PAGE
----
Who told you there was a $300 fee for a domestic violence protection order in Texas? There is NO cost to file the forms, and the Clerk mails the notice, so there is no fee for a process server. There's actually a free pro bono (do it yourself) protection order kit available for Texas. THIS is why when you have domestic violence issues you work with your local domestic violence program (the people who help with this issue day in and day out). Not only could they have assisted with getting an emergency order in place, usually within 24 hours, but helped you file for a permanent order AND assisted with safety planning AND explained how IMPORTANT it was to have filed a police report - even if it had to be a day or two later. Six months later isn't going to wow the prosecutor who then has the job of trying to sell the story to a jury. It's not that you won't be believed by the prosecutor, but they tend to pursue cases they can WIN, and the initial hesitation on your part, and the now half a year time lapse really makes this an almost unwinnable case, even if they KNOW the crime occurred.


    Now that I've moved and feel safer, I want to press battery charges against him. When I called the PD to ask for a copy of the report, the person in records told me there was not a report. There was an "informational report" but nothing that said anything more than that one officer was dispatched to this address at that time.... no details about the incident, no documentation of the injuries, NOTHING..
    I can't answer why the officer's didn't take a report. But if you weren't willing to give a statement (ie to pursue the case, which you told them you weren't willing to do), and if they otherwise didn't find probable cause to arrest, the incident likely got treated like most people WISH their domestic violence call would be handled; police showed up, the violence stopped, the victim refused to cooperate, and everyone went their separate ways. That's not the way it's SUPPOSED to work anymore. But obviously, it still does, particularly when the victim makes it clear that they don't want to pursue the matter. Police MAY have dropped the ball, and since you made it clear that you didn't want involvement, it allowed them to leave with no report or accountability. On the other hand, if they weren't going to be making an arrest or filing charges, they had no REASON to document injuries, etc.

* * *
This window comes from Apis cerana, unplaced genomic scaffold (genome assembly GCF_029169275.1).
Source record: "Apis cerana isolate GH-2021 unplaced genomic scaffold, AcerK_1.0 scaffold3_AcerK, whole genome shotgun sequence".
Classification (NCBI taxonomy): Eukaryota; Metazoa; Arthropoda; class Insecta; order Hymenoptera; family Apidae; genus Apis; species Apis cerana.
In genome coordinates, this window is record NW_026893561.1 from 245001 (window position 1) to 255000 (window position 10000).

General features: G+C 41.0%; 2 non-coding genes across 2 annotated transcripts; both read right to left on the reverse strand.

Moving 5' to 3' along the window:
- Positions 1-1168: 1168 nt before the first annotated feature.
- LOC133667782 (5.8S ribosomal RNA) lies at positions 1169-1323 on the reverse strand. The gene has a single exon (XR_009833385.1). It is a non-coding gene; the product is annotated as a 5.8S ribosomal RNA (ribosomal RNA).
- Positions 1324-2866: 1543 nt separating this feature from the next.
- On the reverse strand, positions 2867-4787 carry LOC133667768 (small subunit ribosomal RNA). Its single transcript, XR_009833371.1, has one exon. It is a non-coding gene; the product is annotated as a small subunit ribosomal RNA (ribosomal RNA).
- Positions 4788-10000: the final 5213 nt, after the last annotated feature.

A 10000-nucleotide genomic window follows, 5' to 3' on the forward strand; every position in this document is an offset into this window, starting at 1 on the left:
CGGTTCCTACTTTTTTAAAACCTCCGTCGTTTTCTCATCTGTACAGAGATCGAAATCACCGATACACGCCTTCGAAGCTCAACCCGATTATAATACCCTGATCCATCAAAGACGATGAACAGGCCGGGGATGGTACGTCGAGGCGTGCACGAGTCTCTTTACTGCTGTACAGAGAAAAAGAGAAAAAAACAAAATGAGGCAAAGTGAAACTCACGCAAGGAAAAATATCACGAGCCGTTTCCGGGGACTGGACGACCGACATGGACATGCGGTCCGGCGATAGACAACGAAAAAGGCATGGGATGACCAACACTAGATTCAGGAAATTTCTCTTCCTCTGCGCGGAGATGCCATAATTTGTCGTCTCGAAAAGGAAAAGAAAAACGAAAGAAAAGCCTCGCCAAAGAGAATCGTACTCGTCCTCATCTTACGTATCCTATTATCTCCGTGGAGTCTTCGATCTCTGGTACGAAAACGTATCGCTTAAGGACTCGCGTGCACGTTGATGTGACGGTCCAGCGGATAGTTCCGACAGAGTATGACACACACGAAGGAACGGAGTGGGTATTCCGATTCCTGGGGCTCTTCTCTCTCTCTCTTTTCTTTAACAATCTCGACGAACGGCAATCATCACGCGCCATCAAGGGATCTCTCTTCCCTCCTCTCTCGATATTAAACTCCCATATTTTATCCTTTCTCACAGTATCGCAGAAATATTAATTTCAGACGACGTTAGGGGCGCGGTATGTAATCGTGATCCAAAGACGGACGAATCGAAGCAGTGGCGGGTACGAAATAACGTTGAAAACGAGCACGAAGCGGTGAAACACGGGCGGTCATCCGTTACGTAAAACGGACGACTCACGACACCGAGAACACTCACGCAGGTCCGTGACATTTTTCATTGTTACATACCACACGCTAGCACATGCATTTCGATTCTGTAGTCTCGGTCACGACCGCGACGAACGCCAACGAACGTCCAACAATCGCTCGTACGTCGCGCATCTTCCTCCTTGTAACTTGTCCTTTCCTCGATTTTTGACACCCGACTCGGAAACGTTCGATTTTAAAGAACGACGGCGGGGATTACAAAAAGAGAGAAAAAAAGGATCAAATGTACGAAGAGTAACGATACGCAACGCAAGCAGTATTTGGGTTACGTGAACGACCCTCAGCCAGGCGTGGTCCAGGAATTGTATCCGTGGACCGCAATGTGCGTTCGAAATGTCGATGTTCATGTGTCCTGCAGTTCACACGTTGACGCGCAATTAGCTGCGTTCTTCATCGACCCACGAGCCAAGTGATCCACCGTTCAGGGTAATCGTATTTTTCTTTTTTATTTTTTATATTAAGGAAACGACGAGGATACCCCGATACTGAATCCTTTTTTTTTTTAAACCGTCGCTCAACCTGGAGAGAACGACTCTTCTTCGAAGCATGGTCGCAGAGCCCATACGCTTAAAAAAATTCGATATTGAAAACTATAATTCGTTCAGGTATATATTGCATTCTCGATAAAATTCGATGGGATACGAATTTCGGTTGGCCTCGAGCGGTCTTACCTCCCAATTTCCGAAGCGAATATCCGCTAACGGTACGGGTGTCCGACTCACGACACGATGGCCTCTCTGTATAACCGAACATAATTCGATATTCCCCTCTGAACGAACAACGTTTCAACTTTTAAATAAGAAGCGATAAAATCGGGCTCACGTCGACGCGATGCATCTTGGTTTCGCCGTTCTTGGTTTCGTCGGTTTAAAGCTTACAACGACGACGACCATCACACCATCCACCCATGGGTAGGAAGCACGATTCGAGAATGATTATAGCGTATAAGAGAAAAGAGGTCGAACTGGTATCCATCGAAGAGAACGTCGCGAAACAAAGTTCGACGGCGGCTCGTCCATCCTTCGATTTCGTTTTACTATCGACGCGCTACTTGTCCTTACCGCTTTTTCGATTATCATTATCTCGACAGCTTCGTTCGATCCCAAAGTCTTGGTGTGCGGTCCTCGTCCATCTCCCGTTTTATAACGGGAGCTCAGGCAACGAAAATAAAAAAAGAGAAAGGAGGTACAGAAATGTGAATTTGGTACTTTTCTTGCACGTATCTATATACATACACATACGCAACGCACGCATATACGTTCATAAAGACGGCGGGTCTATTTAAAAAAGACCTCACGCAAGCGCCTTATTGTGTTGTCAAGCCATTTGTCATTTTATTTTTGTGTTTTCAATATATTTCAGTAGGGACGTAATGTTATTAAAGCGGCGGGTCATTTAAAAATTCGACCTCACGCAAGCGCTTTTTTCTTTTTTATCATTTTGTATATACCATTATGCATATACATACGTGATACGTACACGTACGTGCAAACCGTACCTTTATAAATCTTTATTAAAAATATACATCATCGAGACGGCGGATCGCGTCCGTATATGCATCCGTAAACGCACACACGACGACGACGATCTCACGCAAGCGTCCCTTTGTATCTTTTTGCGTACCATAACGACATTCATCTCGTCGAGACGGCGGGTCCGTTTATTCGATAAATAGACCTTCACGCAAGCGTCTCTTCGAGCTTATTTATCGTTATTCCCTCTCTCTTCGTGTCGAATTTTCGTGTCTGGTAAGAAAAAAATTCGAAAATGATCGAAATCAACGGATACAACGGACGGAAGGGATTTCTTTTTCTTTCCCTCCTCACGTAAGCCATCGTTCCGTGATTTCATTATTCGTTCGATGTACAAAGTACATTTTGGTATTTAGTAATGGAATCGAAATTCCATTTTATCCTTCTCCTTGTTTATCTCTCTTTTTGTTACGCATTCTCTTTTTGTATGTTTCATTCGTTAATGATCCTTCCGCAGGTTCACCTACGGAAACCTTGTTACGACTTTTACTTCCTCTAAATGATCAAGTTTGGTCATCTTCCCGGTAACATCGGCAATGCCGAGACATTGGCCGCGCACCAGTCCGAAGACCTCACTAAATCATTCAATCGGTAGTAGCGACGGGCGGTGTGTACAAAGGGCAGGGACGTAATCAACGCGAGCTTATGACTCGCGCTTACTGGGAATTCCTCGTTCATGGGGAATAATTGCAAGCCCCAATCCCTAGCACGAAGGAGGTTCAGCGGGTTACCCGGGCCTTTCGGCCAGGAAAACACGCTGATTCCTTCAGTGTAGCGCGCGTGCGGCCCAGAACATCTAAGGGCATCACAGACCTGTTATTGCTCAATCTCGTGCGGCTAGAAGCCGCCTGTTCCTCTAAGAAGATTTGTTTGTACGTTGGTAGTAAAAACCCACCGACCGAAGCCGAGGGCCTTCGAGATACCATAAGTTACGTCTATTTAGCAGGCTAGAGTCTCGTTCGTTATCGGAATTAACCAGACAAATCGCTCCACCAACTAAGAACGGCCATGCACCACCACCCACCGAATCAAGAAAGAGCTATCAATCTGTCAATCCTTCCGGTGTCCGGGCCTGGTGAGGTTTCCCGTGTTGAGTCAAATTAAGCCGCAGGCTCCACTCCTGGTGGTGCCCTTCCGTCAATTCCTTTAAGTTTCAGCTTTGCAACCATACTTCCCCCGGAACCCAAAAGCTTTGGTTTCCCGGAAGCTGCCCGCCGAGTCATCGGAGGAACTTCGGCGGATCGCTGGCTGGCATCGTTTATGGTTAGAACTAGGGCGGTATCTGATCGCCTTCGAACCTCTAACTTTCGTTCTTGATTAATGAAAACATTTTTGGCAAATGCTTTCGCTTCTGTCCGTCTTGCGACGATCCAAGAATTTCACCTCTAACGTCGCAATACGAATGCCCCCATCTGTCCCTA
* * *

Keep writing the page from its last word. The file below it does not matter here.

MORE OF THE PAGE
And they even got the # of officers wrong. There was only one listed... and there were definitely two officers there.
    It is typical in law enforcement that only the primary officer is listed. Nothing to get riled up over. There could be 50 officers there - only one is the primary, and only one would be listed as the reporting officer. The others only show up in the dispatch record or if they are listed as witnesses to an incident on a police report.

    1. How do they get away with this? Where are my tax dollars going? Sure as h e l l not to protect me!
    Police can only protect you in so far as YOU are willing to protect yourself. Prosecution requires SOMEONE willing to tell the jury what happened. Telling them you're not going to cooperate in pressing charges, unless they've got STELLAR evidence or other witnesses really ties their hands in some cases.

    2. What do I do now???? How do I go about pressing charges without a police report?
    You can always try to contact the DA's office and discuss the possibility of them filing - but I wouldn't get my hopes up (as you already noted, no evidence, no statement signed by you at the time of the incident, no photos taken since no case was pursued, etc.). You can also talk to your local domestic violence program and see what angles they might have.